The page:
Concrete Pile – Too Good to be True? Part 1

Segmented concrete pile, also known as pressed concrete piles, have been used for many years around the country--especially in Texas. They were originally designed for foundation repair in Texas due to the expansive nature of the clay soils located in many parts of the state. People were looking for an alternative to poured in place concrete pilings, hence the precast concrete segments. This solution became very popular and migrated throughout Texas and other southern state regions due to fantastic marketing and cheap pricing. Just now has the other shoe fallen.

With unprecedented lawsuits and educated engineers, the trend is flowing away from these stacked concrete pilings for foundation repairs. Instead of the soils being blamed for continued movement of homes, people are now blaming foundation repair contractors that use this process for their never ending foundation problems. The engineering community has become aware of these issues, and many engineers are now demanding that any foundation repair system to be installed needs to be driven below the upper active regions of the soils down to a load bearing stratum that is not affected by fluctuating moisture levels. This issue can be easily seen in areas with expansive clay soils. As the hot summer sun dries the clay soils, the concrete press piles cannot penetrate past the active soil layers like steel push piers can. The number one issue with these cabled or stacked concrete piles is the method and the depth that they are driven.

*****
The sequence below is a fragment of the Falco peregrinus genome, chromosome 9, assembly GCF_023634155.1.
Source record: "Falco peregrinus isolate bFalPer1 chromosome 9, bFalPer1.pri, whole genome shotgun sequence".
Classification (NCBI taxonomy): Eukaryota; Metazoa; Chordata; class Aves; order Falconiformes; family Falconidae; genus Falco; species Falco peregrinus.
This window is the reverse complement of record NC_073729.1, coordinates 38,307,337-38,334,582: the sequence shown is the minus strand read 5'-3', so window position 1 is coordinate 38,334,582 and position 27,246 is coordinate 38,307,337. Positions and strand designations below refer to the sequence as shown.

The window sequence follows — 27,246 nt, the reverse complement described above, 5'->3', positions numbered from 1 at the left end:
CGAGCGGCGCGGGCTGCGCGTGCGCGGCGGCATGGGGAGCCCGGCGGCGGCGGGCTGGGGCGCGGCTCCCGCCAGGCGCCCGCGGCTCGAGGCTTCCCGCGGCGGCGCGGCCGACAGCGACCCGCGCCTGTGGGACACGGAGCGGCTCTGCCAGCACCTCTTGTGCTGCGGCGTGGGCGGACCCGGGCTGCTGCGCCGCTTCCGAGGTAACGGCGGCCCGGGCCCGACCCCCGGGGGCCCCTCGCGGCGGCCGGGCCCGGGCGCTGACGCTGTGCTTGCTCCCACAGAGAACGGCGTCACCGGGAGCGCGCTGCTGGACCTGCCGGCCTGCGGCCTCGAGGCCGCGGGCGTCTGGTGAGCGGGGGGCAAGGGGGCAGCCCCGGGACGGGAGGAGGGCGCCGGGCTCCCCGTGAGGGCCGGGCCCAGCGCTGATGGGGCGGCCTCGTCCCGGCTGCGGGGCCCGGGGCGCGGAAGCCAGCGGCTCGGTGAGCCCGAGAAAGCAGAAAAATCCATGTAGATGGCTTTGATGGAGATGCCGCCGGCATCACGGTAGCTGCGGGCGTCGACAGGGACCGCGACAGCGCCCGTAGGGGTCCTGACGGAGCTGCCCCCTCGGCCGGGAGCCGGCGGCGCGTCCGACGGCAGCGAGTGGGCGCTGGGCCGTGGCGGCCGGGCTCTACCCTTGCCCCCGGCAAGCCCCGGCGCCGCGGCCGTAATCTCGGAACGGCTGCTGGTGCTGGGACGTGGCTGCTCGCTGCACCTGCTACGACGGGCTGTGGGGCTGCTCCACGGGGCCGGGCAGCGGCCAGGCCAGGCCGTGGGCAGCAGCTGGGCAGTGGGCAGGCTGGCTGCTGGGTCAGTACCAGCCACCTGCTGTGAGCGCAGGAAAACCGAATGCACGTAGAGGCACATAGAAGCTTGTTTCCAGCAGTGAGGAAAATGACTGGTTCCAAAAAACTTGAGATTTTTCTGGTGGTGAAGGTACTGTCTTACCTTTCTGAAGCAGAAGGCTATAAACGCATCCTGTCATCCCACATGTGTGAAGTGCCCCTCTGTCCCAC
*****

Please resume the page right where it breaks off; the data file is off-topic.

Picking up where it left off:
Things to Watch Out for with a Concrete Pile

First, a red flag should be raised anytime a car jack (bottle jack) is used to lift a structure. Car jacks are fine for cars or trailers but should never be used in foundation repairs. Their capacities are very limited along with the fact that there is no way of determining the pressure that they are exerting on the home. In the installation of pressed concrete piles, car jacks are used to drive the concrete cylinders into the soil. Car jacks have a very small saddle that contacts the footing hence placing a much localized force on the concrete foundation. Many times footings will crack or crumble due to this method of foundation repair.

Next, the flat bottom 6” diameter concrete cylinders are pushed against the soil causing shallow drive depths. Picture in your mind the amount of force required to press a concrete cylinder into your front yard. Now picture, in your mind, that you are using a 1” diameter metal shaft to accomplish this task. The 1” shaft is using your footing to press the cylinder through the soil, obviously not a good situation. Not only are the 6” cylinders not going to drive very deep but the duress that is being placed on the footing is unacceptable.

Every foundation repair contractor worth his weight in salt calculates the weight of the structure before prescribing a method of repair. This information is necessary for driving pier sections along with lifting structures when there is a means of controlling hydraulic flow and pressure. Without being able to control flow or pressure, as with car jacks, foundation repair becomes a guessing game. Proper depth and soil conditions cannot be met when the structures weight and strength are not calculated.

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